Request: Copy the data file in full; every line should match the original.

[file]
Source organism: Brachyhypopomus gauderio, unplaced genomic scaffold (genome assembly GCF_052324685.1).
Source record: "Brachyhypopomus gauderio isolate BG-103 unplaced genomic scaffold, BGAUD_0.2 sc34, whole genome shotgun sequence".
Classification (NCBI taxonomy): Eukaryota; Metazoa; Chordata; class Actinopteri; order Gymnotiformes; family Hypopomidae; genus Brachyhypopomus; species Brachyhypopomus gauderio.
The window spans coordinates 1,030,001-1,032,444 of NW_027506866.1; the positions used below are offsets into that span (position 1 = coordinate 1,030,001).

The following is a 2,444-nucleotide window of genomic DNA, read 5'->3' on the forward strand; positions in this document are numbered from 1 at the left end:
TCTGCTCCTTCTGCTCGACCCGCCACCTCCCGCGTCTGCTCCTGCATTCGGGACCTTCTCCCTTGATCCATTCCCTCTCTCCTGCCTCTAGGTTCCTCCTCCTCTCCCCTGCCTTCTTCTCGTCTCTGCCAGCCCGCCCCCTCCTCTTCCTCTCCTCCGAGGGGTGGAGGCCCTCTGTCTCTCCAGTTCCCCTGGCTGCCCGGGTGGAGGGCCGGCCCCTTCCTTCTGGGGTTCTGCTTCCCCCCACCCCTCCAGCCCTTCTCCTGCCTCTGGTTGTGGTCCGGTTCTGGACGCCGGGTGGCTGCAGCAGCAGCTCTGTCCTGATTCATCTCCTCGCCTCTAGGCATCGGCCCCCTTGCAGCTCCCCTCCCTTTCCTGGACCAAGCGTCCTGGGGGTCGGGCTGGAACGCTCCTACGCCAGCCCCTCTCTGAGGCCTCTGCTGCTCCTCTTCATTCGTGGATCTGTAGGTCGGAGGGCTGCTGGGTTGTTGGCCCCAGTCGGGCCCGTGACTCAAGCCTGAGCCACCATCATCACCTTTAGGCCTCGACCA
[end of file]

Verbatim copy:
Source organism: Brachyhypopomus gauderio, unplaced genomic scaffold (genome assembly GCF_052324685.1).
Source record: "Brachyhypopomus gauderio isolate BG-103 unplaced genomic scaffold, BGAUD_0.2 sc34, whole genome shotgun sequence".
Classification (NCBI taxonomy): Eukaryota; Metazoa; Chordata; class Actinopteri; order Gymnotiformes; family Hypopomidae; genus Brachyhypopomus; species Brachyhypopomus gauderio.
The window spans coordinates 1,030,001-1,032,444 of NW_027506866.1; the positions used below are offsets into that span (position 1 = coordinate 1,030,001).

The following is a 2,444-nucleotide window of genomic DNA, read 5'->3' on the forward strand; positions in this document are numbered from 1 at the left end:
TCTGCTCCTTCTGCTCGACCCGCCACCTCCCGCGTCTGCTCCTGCATTCGGGACCTTCTCCCTTGATCCATTCCCTCTCTCCTGCCTCTAGGTTCCTCCTCCTCTCCCCTGCCTTCTTCTCGTCTCTGCCAGCCCGCCCCCTCCTCTTCCTCTCCTCCGAGGGGTGGAGGCCCTCTGTCTCTCCAGTTCCCCTGGCTGCCCGGGTGGAGGGCCGGCCCCTTCCTTCTGGGGTTCTGCTTCCCCCCACCCCTCCAGCCCTTCTCCTGCCTCTGGTTGTGGTCCGGTTCTGGACGCCGGGTGGCTGCAGCAGCAGCTCTGTCCTGATTCATCTCCTCGCCTCTAGGCATCGGCCCCCTTGCAGCTCCCCTCCCTTTCCTGGACCAAGCGTCCTGGGGGTCGGGCTGGAACGCTCCTACGCCAGCCCCTCTCTGAGGCCTCTGCTGCTCCTCTTCATTCGTGGATCTGTAGGTCGGAGGGCTGCTGGGTTGTTGGCCCCAGTCGGGCCCGTGACTCAAGCCTGAGCCACCATCATCACCTTTAGGCCTCGACCA